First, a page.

Racing Stalwart B. Wayne Hughes Dies


B. Wayne Hughes | Spendthrift Farm


B. Wayne Hughes, the billionaire businessman and philanthropist who resurrected Spendthrift Farm and turned it into one of the leading stallion farms in North America, died Wednesday at his residence on the farm surrounded by his family. He was 87 years old.

Born Bradley Wayne Hughes on Sept. 28, 1933, in the small town of Gotebo, OK, he was known by his middle name since childhood. The son of a sharecropper who fled Oklahoma's Dust Bowl and resettled in California shortly after he was born, Hughes grew up poor in the San Gabriel Valley east of Los Angeles. Winning a scholarship to the University of Southern California, he graduated with a degree in business in 1957.

Climbing the professional ladder in real estate, Hughes had recently opened his own firm when business associate Kenneth Volk, Jr. brought him an idea in 1972 for buying and renting out private self-storage locations in major cities. Hughes and Volk pooled $50,000 together and founded Public Storage, which became an immense success and established Hughes's business empire. The company has grown to a $40-billion valuation and was the foundation for Hughes to expand into other successful real estate ventures.

Despite his fortune, Hughes was well known for sticking with his middle-class habits, eating fast food–SoCal staple In 'n' Out Burger was a favorite–dressing modestly and hanging out at the track he was raised in the shadow of, Santa Anita.

Introduced to horse racing by his father as a young boy, Hughes was involved in the sport for decades as an adult before making his big splash with the purchase of Spendthrift in 2004. The historic farm, which once stood Triple Crown winners Seattle Slew and Affirmed, fell into bankruptcy when the Thoroughbred market crashed in the late 1980s and early 1990s and was sold at a foreclosure auction in 1993. He purchased Spendthrift in 2004 and traded in his residence in California for a life on the farm in Lexington. Hughes quickly began restoring the historic brand and its land, renovating almost all the farm's signature structures and returning Spendthrift to a viable commercial breeding operation.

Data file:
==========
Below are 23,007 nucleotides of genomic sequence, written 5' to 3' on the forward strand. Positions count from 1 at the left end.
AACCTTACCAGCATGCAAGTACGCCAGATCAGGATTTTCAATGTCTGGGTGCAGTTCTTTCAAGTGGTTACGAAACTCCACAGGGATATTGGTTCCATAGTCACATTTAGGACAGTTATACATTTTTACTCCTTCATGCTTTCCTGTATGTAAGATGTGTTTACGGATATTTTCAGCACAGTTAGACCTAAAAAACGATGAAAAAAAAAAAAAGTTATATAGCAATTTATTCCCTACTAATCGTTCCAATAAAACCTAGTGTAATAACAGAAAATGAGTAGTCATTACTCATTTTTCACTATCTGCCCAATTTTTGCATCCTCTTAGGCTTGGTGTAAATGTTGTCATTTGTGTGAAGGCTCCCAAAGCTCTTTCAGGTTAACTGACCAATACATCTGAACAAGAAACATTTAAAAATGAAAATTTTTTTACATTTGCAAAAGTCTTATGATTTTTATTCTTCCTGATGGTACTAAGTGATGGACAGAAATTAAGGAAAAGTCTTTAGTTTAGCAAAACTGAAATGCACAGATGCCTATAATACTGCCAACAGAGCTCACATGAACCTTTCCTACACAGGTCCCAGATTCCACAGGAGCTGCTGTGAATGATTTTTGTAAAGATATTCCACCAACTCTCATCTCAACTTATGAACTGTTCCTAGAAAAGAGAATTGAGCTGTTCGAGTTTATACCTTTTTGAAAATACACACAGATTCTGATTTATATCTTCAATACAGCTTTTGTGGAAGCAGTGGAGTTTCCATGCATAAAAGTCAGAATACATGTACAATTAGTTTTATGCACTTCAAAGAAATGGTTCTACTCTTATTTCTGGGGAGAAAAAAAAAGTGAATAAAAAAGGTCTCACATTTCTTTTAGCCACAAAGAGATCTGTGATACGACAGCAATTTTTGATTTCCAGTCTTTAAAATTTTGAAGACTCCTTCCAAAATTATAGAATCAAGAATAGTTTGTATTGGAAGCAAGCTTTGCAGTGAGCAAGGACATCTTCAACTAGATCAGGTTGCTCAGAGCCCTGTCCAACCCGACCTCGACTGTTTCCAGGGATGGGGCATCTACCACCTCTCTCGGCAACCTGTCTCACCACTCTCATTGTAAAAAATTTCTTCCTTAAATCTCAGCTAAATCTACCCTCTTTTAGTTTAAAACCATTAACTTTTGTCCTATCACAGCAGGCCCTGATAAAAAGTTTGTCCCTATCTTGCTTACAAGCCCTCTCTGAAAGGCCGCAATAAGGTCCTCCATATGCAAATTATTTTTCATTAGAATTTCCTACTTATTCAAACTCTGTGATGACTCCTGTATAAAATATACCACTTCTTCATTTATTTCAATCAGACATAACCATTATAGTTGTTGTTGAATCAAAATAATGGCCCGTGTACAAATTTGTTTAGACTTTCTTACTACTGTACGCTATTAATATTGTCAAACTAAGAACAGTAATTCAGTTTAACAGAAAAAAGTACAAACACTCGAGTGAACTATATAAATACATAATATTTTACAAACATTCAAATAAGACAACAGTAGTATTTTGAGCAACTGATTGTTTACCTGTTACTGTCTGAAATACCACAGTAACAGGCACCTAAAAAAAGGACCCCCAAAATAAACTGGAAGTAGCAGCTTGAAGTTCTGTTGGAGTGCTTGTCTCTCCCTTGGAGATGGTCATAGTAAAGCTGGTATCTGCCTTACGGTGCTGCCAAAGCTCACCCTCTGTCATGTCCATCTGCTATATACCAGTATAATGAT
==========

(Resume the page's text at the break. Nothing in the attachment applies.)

The farm gradually returned to prominence and has soared in the past decade with the breakout of superstar sire Into Mischief. Spendthrift has also campaigned multiple champions Beholder (Henry Hughes) and Authentic (Into Mischief) in recent years and dominated last year's Fasig-Tipton November Night of the Stars, buying dual champion Monomoy Girl (Tapizar) for $9.5 million as one of several multi-million dollar purchases to pair with Into Mischief and the rest of the farm's ever-growing stallion roster.

Following Beholder's 8 1/4-length victory in the 2015 GI Pacific Classic, Hughes said: “I've had a few good horses in the past, but she is the first horse that makes me feel lucky to be the owner. I've never had that feeling before. I think it's called pride.”